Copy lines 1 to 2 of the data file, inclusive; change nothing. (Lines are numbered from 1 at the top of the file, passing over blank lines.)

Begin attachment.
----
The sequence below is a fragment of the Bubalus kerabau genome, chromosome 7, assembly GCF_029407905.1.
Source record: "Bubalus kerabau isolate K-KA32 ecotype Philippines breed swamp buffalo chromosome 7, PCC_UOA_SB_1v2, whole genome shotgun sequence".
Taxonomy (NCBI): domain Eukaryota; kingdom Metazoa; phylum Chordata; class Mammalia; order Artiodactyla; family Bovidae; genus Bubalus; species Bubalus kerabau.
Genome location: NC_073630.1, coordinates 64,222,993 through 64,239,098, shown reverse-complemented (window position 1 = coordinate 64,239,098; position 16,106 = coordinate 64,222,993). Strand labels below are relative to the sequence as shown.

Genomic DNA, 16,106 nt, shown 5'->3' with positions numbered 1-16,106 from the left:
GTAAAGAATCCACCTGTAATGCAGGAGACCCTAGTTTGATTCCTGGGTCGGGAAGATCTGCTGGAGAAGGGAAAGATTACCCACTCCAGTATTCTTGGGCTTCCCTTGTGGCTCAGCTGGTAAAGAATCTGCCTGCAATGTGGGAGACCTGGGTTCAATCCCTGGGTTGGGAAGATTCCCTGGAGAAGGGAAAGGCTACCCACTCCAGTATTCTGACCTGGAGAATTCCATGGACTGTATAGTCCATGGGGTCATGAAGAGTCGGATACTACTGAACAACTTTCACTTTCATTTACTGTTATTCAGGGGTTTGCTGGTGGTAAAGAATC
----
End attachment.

The sequence below is a fragment of the Bubalus kerabau genome, chromosome 7, assembly GCF_029407905.1.
Source record: "Bubalus kerabau isolate K-KA32 ecotype Philippines breed swamp buffalo chromosome 7, PCC_UOA_SB_1v2, whole genome shotgun sequence".